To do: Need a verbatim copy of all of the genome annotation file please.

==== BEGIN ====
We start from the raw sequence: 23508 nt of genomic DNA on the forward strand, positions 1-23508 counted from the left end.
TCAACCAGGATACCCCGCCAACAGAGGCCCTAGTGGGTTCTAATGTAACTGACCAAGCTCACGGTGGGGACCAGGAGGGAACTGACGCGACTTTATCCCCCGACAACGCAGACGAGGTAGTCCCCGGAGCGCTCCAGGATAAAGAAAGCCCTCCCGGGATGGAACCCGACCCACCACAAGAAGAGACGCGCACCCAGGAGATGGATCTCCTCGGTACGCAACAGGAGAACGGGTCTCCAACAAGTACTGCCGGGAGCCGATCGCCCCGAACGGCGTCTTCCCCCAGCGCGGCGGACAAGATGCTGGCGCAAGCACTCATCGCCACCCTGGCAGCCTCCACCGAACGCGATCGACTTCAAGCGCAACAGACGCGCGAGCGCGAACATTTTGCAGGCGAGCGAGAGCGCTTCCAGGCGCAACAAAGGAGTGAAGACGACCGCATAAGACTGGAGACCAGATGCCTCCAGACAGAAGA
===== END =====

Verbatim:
We start from the raw sequence: 23508 nt of genomic DNA on the forward strand, positions 1-23508 counted from the left end.
TCAACCAGGATACCCCGCCAACAGAGGCCCTAGTGGGTTCTAATGTAACTGACCAAGCTCACGGTGGGGACCAGGAGGGAACTGACGCGACTTTATCCCCCGACAACGCAGACGAGGTAGTCCCCGGAGCGCTCCAGGATAAAGAAAGCCCTCCCGGGATGGAACCCGACCCACCACAAGAAGAGACGCGCACCCAGGAGATGGATCTCCTCGGTACGCAACAGGAGAACGGGTCTCCAACAAGTACTGCCGGGAGCCGATCGCCCCGAACGGCGTCTTCCCCCAGCGCGGCGGACAAGATGCTGGCGCAAGCACTCATCGCCACCCTGGCAGCCTCCACCGAACGCGATCGACTTCAAGCGCAACAGACGCGCGAGCGCGAACATTTTGCAGGCGAGCGAGAGCGCTTCCAGGCGCAACAAAGGAGTGAAGACGACCGCATAAGACTGGAGACCAGATGCCTCCAGACAGAAGA